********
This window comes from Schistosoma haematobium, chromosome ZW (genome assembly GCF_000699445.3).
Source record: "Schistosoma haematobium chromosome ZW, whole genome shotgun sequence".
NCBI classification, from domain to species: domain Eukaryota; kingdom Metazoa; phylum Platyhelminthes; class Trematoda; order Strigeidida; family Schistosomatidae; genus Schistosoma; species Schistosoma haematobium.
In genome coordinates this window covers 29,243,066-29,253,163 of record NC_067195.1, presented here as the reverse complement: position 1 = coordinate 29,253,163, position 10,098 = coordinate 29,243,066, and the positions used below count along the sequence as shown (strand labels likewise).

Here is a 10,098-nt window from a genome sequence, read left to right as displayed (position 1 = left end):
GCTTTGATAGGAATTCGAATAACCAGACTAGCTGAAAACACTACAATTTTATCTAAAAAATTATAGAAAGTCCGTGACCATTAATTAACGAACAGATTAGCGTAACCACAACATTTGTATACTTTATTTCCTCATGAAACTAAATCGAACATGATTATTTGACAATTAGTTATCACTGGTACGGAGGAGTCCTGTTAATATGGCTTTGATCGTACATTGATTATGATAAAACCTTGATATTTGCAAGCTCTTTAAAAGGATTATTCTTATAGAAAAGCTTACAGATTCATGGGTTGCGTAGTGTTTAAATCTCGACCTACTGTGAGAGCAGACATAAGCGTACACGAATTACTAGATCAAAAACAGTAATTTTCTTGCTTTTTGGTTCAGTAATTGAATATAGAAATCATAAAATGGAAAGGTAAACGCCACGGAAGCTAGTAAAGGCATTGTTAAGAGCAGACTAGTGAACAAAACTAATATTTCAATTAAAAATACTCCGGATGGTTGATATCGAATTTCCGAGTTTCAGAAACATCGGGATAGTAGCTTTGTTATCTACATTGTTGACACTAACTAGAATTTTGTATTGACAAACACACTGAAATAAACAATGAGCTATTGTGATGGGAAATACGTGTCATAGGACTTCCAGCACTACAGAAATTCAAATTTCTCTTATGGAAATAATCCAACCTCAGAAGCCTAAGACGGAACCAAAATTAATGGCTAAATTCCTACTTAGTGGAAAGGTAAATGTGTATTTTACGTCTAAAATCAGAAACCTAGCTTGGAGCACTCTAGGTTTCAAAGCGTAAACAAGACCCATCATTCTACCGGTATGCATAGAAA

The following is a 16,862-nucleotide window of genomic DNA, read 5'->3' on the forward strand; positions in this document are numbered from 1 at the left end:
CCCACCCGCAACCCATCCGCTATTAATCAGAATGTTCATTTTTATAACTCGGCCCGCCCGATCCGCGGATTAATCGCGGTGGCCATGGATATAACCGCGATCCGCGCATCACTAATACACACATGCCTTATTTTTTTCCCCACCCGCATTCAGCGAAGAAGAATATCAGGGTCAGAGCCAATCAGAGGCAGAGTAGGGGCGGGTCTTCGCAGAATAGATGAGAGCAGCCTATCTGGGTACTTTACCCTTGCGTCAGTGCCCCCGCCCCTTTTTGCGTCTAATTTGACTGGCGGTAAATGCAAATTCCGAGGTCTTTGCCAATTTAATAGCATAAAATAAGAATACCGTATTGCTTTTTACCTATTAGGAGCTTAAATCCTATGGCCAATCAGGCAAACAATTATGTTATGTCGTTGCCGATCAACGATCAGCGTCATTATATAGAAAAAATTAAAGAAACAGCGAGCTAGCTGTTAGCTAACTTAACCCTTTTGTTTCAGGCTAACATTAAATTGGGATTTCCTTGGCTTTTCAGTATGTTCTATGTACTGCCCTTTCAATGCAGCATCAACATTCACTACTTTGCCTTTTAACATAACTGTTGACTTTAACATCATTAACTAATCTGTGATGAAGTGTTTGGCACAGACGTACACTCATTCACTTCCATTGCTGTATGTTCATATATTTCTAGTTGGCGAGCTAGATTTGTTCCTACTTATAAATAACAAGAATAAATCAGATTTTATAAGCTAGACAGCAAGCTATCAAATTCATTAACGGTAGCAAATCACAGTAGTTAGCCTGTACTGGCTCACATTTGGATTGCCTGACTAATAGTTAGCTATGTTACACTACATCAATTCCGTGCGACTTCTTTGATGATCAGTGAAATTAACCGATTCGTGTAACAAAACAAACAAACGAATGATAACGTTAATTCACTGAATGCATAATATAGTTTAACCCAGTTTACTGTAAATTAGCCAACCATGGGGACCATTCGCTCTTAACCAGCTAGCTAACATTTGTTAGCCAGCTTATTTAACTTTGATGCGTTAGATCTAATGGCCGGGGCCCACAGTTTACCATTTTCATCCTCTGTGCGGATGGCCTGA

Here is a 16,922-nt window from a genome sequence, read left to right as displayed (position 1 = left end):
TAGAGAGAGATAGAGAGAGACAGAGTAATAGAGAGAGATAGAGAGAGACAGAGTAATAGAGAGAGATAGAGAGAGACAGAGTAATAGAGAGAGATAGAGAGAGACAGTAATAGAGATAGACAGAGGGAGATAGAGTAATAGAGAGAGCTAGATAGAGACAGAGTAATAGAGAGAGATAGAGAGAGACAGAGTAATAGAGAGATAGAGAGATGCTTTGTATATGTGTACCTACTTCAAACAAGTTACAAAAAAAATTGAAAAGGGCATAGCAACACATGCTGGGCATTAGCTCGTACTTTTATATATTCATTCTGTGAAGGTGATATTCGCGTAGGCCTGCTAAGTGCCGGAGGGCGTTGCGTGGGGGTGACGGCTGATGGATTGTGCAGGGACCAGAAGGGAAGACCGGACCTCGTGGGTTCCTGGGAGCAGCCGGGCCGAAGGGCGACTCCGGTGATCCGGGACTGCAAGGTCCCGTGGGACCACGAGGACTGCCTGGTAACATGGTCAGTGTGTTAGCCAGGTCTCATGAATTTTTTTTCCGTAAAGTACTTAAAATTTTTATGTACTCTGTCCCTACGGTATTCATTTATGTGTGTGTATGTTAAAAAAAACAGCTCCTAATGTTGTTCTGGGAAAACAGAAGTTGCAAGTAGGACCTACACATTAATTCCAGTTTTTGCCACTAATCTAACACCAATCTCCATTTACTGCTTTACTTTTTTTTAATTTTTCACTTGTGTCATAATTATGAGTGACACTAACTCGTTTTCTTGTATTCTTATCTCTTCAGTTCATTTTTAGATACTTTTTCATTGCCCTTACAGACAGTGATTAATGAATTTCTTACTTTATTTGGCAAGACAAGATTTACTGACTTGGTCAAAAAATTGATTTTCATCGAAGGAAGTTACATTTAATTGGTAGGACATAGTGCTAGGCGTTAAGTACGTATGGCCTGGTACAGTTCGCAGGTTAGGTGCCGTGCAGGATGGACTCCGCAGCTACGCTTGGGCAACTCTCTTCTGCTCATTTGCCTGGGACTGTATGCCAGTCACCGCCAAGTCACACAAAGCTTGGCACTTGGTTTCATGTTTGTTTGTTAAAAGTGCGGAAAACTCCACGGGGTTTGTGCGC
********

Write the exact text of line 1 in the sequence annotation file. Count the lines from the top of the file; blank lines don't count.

This window comes from Schistosoma haematobium, chromosome ZW (genome assembly GCF_000699445.3).